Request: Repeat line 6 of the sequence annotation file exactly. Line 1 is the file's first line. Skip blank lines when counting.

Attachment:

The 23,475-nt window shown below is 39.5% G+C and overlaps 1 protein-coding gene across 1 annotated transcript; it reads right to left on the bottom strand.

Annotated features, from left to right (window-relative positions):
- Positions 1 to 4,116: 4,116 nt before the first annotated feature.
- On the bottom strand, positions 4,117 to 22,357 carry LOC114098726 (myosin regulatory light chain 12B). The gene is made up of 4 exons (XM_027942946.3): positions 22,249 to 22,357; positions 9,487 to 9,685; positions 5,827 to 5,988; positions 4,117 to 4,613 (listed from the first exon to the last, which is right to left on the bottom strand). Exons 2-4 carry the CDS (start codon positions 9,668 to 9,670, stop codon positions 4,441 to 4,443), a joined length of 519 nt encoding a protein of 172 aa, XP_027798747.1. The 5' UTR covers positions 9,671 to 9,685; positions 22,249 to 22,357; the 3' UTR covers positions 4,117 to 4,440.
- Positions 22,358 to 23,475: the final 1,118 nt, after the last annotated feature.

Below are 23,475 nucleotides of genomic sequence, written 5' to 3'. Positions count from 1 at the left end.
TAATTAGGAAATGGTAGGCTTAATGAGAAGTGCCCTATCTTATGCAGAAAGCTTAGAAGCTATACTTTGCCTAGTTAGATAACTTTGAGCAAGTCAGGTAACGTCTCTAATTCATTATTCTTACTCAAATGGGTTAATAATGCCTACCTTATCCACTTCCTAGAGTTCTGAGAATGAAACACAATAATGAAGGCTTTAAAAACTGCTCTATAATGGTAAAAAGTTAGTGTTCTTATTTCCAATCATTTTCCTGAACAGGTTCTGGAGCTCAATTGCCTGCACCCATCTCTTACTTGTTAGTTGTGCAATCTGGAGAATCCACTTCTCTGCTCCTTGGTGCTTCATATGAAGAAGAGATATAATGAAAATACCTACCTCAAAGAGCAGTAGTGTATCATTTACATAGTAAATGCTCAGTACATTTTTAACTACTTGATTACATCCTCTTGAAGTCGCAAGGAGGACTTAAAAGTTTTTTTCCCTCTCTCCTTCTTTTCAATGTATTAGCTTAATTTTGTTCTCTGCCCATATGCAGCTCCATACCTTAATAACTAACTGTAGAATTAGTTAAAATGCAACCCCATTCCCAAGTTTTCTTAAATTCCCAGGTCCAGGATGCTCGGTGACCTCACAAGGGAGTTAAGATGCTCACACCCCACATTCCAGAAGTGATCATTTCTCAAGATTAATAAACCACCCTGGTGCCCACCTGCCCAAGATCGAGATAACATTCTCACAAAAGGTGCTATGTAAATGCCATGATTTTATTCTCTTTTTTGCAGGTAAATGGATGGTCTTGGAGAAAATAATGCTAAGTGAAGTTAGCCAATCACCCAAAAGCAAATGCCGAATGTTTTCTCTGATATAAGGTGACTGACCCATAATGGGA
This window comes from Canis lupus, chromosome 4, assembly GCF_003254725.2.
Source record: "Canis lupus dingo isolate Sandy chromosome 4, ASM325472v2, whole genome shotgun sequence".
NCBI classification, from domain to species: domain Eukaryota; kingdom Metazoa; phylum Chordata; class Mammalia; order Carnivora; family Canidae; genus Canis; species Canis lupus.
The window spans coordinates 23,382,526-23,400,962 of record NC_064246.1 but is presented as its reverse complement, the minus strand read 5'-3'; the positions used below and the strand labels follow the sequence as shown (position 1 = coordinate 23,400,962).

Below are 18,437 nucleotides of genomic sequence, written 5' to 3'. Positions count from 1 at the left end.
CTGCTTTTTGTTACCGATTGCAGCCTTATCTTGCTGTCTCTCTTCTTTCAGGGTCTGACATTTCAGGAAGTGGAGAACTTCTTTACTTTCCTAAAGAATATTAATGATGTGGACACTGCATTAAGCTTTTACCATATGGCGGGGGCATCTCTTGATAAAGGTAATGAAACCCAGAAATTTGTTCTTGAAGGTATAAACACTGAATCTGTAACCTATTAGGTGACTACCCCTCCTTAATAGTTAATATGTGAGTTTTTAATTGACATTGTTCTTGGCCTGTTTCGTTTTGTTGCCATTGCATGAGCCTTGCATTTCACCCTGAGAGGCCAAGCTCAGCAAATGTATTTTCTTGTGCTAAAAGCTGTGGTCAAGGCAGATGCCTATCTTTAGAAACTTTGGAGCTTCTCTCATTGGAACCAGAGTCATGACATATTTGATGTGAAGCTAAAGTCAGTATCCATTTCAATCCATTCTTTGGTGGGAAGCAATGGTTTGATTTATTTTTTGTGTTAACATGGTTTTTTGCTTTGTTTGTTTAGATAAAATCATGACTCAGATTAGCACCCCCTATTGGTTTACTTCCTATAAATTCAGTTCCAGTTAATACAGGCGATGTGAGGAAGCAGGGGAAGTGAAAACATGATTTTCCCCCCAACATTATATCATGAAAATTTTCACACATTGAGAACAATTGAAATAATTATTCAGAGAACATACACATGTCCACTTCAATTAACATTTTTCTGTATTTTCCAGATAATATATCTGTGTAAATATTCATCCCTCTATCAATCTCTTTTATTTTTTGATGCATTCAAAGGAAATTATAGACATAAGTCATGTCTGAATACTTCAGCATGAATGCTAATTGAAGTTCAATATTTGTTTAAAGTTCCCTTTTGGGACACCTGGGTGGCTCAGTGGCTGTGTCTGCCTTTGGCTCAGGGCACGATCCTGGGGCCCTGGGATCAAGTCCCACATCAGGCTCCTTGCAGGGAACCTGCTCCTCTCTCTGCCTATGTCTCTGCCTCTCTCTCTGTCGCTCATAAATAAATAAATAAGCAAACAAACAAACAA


Below are 23,475 nucleotides of genomic sequence, written 5' to 3'. Positions count from 1 at the left end.